Just days after the unexplained deaths of American sisters Robin and Annie Korkki at their luxury Seychelles resort, two more tourists have perished in mysterious circumstances on the paradise archipelago, it can be revealed.

Seychelles Police said a South African national was found "unresponsive" in his room at the Plantation Club Resort at Baie Lazare on the main island of Mahé on September 26, according to local publication Today.

The hotel is located less than 8km - or a 13-minute drive - from the Maia Luxury Resort where the Korkki sisters died after being found "unresponsive" by a hotel worker. The pair had reportedly been drinking heavily the day before.

The South African, who has not been named, was reportedly employed at Lazare Property Ltd.


Police have not provided any details about his death but Today reported that his colleagues told investigators they had not seen him since the previous Tuesday.

On Sunday a German woman apparently drowned off the Seychelles island of Praslin, where she was holidaying with a friend.

Seychelles Police spokesman Jean Toussaint said the 72-year-old's body was found floating in the sea off Cote D'Or on the island's east side, just after 11am.

Mr Toussaint said the woman and her friend had arrived in the Seychelles on September 16 and were scheduled to return to Germany on October 1.

Investigators are awaiting the results of post mortem examinations on both the German and the South African.

Meanwhile, Sue and Mike Korkki, the mother and brother of the Korkki sisters, have flown to the Seychelles to try and get to the bottom of their tragic, unexpected deaths.

"It's all very surreal," another brother, Chris Korkki, who lives in Lakeville, Minnesota, said. "We don't know very much. Our family is still very much in shock. We're devastated."

Robin, 37, and Annie, 42, were found dead in their $2,600-a-night holiday villa at the Maia Luxury Resort and Spa at Anse Louis on Thursday, September 22.

According to the police, one of the hotel's butlers noticed the sisters had not opened up their villa entrance at 8.30am. When he called again at 11.00am, there was still no sign of either of them.

"The butler called in the hotel management for assistance before going into the room to find the two women unresponsive," a statement released by Seychelles Police said.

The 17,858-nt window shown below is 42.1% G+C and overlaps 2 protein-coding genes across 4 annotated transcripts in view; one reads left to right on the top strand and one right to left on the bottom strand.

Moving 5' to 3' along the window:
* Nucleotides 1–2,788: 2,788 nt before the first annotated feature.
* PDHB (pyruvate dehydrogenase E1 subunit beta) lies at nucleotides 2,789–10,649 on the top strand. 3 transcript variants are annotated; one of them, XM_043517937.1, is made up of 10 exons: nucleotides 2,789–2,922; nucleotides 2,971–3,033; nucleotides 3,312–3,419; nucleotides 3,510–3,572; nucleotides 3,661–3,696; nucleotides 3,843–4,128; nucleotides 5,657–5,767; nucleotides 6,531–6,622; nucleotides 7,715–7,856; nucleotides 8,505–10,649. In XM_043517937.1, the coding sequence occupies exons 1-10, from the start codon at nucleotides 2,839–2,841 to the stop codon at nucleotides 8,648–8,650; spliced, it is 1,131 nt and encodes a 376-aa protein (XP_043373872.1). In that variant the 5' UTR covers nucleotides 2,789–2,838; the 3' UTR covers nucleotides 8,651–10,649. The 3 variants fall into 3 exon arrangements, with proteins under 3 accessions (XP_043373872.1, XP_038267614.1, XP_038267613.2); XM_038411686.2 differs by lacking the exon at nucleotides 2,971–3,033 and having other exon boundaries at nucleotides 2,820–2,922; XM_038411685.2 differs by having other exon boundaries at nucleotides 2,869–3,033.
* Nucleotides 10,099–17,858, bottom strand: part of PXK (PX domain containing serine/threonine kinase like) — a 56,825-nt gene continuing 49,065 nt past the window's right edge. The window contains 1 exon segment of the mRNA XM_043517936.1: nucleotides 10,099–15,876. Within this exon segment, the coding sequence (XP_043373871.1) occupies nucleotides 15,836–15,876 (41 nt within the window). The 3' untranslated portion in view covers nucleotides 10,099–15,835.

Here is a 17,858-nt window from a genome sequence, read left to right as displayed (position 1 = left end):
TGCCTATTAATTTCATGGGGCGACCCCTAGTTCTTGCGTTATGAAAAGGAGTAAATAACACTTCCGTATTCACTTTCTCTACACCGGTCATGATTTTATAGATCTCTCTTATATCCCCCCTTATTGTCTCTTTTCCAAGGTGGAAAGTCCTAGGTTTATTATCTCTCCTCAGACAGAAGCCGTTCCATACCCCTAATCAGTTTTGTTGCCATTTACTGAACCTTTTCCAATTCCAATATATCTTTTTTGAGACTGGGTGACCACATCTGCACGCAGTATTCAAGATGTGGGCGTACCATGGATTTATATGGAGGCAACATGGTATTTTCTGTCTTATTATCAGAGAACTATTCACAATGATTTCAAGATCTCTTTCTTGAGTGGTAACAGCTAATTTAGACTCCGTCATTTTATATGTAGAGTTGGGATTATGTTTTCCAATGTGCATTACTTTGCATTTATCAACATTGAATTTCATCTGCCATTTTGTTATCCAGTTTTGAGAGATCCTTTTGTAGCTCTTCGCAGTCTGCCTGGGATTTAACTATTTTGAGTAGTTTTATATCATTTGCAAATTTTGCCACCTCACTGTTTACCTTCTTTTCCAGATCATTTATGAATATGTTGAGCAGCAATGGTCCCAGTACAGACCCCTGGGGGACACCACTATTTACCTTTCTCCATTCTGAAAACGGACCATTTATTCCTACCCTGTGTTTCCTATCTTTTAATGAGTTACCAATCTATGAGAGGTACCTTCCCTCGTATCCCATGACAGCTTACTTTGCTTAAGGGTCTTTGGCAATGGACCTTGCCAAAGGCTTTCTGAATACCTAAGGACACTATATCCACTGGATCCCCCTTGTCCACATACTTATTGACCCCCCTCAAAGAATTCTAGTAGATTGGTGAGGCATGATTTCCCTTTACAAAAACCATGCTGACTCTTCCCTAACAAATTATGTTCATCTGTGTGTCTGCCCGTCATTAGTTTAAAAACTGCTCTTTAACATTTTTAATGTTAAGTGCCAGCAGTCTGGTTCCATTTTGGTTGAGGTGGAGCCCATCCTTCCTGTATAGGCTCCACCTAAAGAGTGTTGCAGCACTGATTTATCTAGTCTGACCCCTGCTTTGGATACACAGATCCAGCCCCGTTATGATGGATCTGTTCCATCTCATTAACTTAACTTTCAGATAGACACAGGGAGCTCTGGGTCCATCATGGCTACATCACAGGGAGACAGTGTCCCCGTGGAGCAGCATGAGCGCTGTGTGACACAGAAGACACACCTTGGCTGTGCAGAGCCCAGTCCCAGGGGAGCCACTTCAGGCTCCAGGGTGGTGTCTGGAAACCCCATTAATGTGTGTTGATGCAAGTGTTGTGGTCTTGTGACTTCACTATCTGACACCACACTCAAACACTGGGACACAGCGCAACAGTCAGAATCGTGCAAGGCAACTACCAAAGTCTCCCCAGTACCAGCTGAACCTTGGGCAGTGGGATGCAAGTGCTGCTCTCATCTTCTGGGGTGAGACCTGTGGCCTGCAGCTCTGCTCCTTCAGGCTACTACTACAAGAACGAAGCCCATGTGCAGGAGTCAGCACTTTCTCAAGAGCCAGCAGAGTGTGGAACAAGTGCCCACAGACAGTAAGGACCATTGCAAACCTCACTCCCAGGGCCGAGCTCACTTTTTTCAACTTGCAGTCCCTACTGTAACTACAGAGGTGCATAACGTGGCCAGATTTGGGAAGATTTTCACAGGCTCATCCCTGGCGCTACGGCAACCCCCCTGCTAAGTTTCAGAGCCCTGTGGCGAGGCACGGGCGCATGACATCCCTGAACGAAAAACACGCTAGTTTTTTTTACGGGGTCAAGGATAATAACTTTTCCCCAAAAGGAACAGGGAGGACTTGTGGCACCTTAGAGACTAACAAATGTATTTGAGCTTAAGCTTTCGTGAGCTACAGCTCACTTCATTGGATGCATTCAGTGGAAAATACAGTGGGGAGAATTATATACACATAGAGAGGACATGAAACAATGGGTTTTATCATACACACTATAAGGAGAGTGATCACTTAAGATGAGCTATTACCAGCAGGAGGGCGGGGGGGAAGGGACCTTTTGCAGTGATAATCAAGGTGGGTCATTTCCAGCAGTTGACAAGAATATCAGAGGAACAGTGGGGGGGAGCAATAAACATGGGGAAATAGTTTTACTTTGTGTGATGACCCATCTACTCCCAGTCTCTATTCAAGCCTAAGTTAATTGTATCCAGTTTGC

"A medical doctor was called in from the nearby Anse Boileau clinic who certified that both women were dead. No indication has been given as to the estimated time of death."
Police told the Seychelles News Agency that preliminary inquiries found "no sign of violence" on the bodies.

"There were no marks on them whatsoever," Seychelles Tourism Minister Alain St Ange told NBC News. "They had a good time in the day and then they went to their room."

Police spokesman Jean Toussaint said the sisters were last seen alive on Wednesday evening when "they were assisted to the villa by hotel staff, including the butler, because they were believed to be drunk since they were seen consuming alcohol from the hotel bars throughout the day".

Mr Toussaint told reporters at a press conference that medication had been found among the sisters' possessions. There were no obvious signs of physical violence in the room, he said.

"We are working on identifying the use and origin of some medication found in the room," he said, although he could not confirm whether police suspected it had anything to do with their deaths.

The sisters, who have been described by family as "inseparable" and "best friends", were born and raised in Minneapolis. Both had successful careers and were seasoned travellers. Robin worked as a commodities trader in Chicago while Annie was employed by JP Morgan Chase in Denver.

The women arrived in the Seychelles on September 15 and were having such a good time on the Indian Ocean paradise that they had decided to extend their stay by two days until September 24.

Chris Korkki said the family had learned nothing so far through official channels about his sisters' deaths. He said his mother Sue and brother Mike had travelled to the Seychelles to find answers and to make arrangements to bring his sisters' bodies back to the US.

"All I know is my mom and brother are working with local officials and the US Embassy," Mr Korkki told The Associated Press.

He said his sisters were adventurous women who wanted to experience life to the fullest.

"They were frequent travellers both domestically and internationally," he said.

"They were kind and generous and compassionate, and were wonderful people that had a positive impact on a huge number of people."

The family has set up a crowdfunding account to help pay for Sue and Mike Korkki's travel expenses and funeral arrangements for the sisters.

The Give Forward Campaign has raised more than US$27,000 in three days.

The sisters' bodies are currently being held at the Seychelles Hospital mortuary where post mortem examinations are expected to be carried out in the presence of a representative from the US Embassy in Mauritius.

"The police have no objection to this in the spirit of transparency," Mr Toussaint said.

The Seychelles has been plagued by a string of unexplained deaths involving foreign nationals in recent years, including six British and American sailors.